You will not be able to move to your seminary—at least not today!” So spoke Mr. Clark, our neighbor from across the street. Like Caleb and Joshua, Daniela and I could see the giants that Mr. Clark and everyone else saw. Cumulus clouds, sometimes called cumulus congestus and cumulonimbus clouds, sometimes called thunderheads.
“You will not be able to load your stuff into the truck—at least not today!” So said the moving truck driver. He spoke the obvious. By now there was thunder, there was lightning, the wind became strong, and rain started to fall.
“In seconds, there will be heavy rain. It will destroy your furniture, your books, and everything you have!”
But there was something our neighbor didn’t know. Like Caleb and Joshua, Daniela and I had already seen God at work. Following graduation, our money was gone, so was our student housing. A friend, Mr. Ralph, accommodated us and our furnishings—free of charge. There was something our truck driver didn’t know. We had been accepted into seminary with no money for moving expenses. A truck moving two pastors to the seminary was scheduled to pass through our town. The moving company notified us that one of the pastors had canceled but fully paid. They said they could take us and all our belongings—free of charge. We knew what God could do.
So, I told the truck driver, “Let’s act in faith. The rain is not heavy yet. Let’s load!” The clouds got darker, and Mr. Clark stood shaking his head.
“I agree with your neighbor!” exclaimed our truck driver. “We can’t pack in the rain, and I have a schedule to keep, so I’ll have to leave without your items.”
At that moment, Daniela and I knelt behind the truck. Right there in the street, we asked God to hold back the floodgates until we could load all our furniture and all our boxes. It took four hours with not one drop of rain. The second Mr. Russell closed the truck’s back doors, the heavens opened. Rain poured down in buckets. Our truck driver and our neighbor stood spellbound. They told everyone who came by that they had witnessed a miracle. We smiled. Now they could see what we had seen.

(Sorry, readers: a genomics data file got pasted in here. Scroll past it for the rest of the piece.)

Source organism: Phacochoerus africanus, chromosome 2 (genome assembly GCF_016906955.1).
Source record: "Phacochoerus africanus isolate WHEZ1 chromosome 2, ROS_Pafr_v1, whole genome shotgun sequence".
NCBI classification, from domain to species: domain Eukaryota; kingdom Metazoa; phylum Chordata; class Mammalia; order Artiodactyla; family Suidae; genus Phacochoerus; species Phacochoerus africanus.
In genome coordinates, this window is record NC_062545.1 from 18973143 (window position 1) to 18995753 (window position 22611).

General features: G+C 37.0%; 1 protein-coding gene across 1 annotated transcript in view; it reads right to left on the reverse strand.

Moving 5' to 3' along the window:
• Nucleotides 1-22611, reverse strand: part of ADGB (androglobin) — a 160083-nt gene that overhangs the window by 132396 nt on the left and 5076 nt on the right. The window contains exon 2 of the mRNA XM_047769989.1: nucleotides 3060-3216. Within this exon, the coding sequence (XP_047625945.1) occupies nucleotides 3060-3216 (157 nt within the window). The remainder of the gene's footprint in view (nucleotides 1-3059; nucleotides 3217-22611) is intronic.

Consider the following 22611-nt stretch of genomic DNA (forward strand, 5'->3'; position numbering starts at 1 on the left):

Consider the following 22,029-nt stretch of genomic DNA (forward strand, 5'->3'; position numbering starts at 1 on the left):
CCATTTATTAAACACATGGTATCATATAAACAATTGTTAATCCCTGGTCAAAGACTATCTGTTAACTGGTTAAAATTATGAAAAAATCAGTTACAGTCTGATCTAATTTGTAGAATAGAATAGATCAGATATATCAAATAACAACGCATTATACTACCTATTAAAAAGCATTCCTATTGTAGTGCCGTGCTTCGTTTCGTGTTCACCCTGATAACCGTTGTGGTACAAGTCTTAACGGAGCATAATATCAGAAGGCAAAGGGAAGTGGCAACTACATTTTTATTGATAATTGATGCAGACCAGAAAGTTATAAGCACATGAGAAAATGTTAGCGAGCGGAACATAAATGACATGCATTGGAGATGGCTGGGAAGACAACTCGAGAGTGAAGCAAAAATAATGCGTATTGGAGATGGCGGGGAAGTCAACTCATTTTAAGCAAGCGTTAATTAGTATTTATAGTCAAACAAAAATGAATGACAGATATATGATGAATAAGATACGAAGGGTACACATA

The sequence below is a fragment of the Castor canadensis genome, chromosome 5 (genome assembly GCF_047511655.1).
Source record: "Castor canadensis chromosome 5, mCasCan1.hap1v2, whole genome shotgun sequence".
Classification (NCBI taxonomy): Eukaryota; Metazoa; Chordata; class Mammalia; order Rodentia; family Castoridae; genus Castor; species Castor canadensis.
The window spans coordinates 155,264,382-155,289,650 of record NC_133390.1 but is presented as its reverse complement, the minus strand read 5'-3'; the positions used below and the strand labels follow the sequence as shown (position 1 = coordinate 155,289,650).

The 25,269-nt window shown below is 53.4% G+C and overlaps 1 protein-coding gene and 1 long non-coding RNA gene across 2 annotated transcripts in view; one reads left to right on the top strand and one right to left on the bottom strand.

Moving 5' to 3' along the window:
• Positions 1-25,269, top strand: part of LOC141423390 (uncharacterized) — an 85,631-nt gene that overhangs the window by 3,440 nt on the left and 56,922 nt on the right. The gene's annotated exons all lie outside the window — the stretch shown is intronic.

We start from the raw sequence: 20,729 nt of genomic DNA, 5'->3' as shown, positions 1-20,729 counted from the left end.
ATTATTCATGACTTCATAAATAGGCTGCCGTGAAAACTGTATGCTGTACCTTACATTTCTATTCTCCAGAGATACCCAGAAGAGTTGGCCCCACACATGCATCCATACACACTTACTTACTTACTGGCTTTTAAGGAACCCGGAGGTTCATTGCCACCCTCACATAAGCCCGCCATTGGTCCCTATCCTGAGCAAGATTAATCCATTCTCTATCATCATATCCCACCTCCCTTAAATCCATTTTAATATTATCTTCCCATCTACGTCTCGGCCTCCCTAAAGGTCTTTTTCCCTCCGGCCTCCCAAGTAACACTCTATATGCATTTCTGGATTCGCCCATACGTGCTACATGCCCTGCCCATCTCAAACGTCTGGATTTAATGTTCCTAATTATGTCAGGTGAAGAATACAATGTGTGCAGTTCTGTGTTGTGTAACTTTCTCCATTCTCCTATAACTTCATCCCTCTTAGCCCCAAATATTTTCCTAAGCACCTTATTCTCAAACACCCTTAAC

In Matthew 28:6, 7, women went to Jesus’ grave with some spices prepared for His body. The angel there first told them not to be afraid, and second to “ ‘come and see’ ” that Jesus was alive. We often emphasize the third command the angel gave them, “ ‘Then go quickly and tell his disciples.’ ”1 But we often miss that before the angel told them to go and tell, he bid them come and see.
You have nothing to tell others unless you have seen it yourself. Nothing to give unless you receive it first. Nothing to share unless you experience it first. Isaiah 43:10 says, “ ‘You are my witnesses.’ ” You cannot be a witness in a court of law based on what someone else has seen. You must have seen it yourself.
Isaiah saw the Lord, and it changed his life. He shared the story and worked powerfully as a witness for God. Two demoniacs saw Jesus, and they told the whole city. A woman at a well saw Jesus, and she told her whole town. Zacchaeus saw Jesus, and he called all his friends and shared his experience. Paul on the road to Damascus saw Jesus, and his ministry turned the world upside down.
Taste and see
The essential preparation needed for any sermon is to taste and experience God for ourselves. John says, “That which was from the beginning, which we have heard, which we have seen with our eyes, which we have looked at and our hands have touched—this we proclaim concerning the Word of life” (John 1:1). Unless we experience His transforming grace in our own lives, we cannot preach with power and witness with success. God is calling us to spend time in His presence in order to have a firsthand experience of Him. He’s calling us to come and see—then go and tell.
- Scripture is from the New International Version.